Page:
Did we just get conned out of a vote on gay marriage?
THE Australian Government has confirmed we will vote in a plebiscite on gay marriage on February 11 next year.
However in a press conference in Canberra about 1.50pm today Federal Attorney-General George Brandis conceded the Coalition still needs the support of Labor or the Greens in order to ensure the vote goes ahead.
"This is a test for Mr Shorten. Because Mr Shorten now has to decide whether he will say to the Australian people, 'I don't trust you to make this judgement I'm not interested in what you have to say about this question.'," Mr Brandis said.
"And if, by the way, like me, you'll be voting yes in the plebiscite and would like to see marriage equality it is Mr Shorten who stands in the way of that too.
"It is Mr Shorten who is saying to gay Australians, "You can just wait while I play politics."
Mr Shorten has already aired his opposition to the idea of a plebiscite as he and the Labor Party have introduced a private member's bill which would see the Parliament change the Marriage Act, without the need for a popular vote.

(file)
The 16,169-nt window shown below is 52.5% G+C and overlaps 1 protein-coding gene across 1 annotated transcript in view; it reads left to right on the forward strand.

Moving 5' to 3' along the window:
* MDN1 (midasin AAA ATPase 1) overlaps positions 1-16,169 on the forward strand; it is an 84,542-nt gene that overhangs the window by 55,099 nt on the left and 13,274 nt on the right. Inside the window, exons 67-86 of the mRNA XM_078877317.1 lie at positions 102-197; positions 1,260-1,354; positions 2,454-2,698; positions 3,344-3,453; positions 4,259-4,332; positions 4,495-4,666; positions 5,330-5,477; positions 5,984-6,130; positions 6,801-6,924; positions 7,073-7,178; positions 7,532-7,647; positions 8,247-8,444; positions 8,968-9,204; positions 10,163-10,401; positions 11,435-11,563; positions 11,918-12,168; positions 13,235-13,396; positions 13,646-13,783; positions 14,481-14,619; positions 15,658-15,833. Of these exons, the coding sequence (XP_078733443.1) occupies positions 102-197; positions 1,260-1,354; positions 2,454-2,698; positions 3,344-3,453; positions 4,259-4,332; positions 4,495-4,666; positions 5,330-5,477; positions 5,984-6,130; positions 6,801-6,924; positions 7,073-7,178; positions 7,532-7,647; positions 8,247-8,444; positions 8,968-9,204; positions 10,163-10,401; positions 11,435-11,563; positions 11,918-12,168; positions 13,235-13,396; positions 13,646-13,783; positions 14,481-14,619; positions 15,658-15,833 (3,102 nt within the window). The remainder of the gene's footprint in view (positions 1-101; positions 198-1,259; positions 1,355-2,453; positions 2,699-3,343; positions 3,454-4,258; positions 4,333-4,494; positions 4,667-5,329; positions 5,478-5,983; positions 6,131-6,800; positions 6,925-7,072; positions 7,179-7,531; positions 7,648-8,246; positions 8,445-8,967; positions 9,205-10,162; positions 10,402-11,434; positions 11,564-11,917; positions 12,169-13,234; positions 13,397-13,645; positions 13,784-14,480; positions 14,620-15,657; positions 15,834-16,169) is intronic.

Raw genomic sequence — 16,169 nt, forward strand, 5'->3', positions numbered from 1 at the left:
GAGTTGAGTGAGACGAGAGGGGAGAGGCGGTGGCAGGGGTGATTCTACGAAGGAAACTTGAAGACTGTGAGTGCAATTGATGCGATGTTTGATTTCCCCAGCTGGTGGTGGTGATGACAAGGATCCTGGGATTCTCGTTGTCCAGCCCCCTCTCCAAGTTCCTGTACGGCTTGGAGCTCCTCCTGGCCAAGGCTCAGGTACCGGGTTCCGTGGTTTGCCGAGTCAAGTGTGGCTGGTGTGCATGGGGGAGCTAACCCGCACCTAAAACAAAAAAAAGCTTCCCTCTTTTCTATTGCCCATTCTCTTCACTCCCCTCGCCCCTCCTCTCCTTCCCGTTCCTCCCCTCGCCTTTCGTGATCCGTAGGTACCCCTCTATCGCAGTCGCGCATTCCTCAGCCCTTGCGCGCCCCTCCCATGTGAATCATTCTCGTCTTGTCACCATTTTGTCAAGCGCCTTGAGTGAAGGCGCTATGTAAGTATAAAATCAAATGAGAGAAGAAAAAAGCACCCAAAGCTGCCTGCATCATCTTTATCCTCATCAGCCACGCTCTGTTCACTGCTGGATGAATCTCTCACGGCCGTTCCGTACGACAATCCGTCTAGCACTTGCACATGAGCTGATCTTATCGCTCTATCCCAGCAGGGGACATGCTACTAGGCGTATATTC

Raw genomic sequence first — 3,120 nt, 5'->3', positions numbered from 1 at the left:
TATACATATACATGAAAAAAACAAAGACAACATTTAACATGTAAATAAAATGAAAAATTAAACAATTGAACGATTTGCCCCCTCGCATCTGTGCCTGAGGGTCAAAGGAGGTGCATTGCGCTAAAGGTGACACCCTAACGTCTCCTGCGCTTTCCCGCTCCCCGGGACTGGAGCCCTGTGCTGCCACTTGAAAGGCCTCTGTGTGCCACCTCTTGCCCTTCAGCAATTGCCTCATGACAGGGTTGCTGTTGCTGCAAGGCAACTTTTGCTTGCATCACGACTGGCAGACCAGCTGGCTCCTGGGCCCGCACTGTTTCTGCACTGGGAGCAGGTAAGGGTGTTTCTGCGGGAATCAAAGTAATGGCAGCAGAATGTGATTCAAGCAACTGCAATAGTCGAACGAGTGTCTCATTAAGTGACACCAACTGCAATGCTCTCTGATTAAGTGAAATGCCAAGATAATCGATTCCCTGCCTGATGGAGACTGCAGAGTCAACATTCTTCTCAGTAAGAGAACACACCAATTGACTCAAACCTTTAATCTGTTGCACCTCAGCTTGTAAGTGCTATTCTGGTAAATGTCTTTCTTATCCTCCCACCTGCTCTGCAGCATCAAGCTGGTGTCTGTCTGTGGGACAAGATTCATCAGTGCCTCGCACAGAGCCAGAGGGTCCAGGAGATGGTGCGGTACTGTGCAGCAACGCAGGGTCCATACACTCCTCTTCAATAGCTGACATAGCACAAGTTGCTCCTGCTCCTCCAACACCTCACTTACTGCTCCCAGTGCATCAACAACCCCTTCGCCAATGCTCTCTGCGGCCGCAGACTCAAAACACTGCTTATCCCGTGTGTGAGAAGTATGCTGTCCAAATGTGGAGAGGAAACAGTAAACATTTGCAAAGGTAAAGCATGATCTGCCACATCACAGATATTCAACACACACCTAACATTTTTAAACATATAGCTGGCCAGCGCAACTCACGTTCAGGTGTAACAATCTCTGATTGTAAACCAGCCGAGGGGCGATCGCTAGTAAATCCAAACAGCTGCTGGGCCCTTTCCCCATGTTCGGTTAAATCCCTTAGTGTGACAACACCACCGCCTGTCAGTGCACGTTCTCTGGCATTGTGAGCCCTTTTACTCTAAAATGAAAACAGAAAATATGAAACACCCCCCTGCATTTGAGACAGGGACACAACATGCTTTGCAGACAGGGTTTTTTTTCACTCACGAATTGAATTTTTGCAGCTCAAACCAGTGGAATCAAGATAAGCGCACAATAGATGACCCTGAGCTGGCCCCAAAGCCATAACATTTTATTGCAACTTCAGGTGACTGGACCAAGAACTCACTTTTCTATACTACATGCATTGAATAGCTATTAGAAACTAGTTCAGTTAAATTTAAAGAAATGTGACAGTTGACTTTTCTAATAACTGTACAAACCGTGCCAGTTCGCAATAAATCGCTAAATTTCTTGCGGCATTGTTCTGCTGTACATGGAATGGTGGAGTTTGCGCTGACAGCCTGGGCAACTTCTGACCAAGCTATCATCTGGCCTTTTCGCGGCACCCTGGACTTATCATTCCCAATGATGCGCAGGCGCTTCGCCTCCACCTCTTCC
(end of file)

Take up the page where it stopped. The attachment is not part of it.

"The idea of young people, perhaps yet to come out, seeing the legitimacy of their identity debated on the national stage, that is not an ideal which we should inflict on any citizen when we have a better path," Mr Shorten said as he introduced the bill.
"Let me be as blunt as possible: a No campaign would be an emotional torment for gay teenagers and if one child commits suicide over the plebiscite, then that is one too many.
"Mr Speaker, achieving marriage equality should be an occasion for joy, a unifying moment of celebration."
Mr Brandis and Special Minister for State Scott Ryan outlined how the Government's proposed plebiscite would take place.
Mr Ryan said the process would entail the creation of a yes and a no committee each with 10 members - including five parliamentarians - two from from the Government, two from the Opposition and one cross-bencher.
Each case will be given $7.5 million as a starting base with Australians then able to make the choice to donate.
"There will be $7.5 million provided to each yes and no committee," Mr Ryan said.
"Deductible gift recipient status will be provided to these official yes and no committees so they can take tax deductible donations.
"The tax deduction will be capped at $1,500 which is again the same that applies to political parties in the electoral Act."
Mr Brandis also commented on the way the process would be set up.
"A completely neutral question, not loaded in one way or another to favour one side or another, so that the Australian people can make their choice, can make their decision, and if they decide to change the definition of marriage by allowing same sex couples to marry," Mr Brandis said.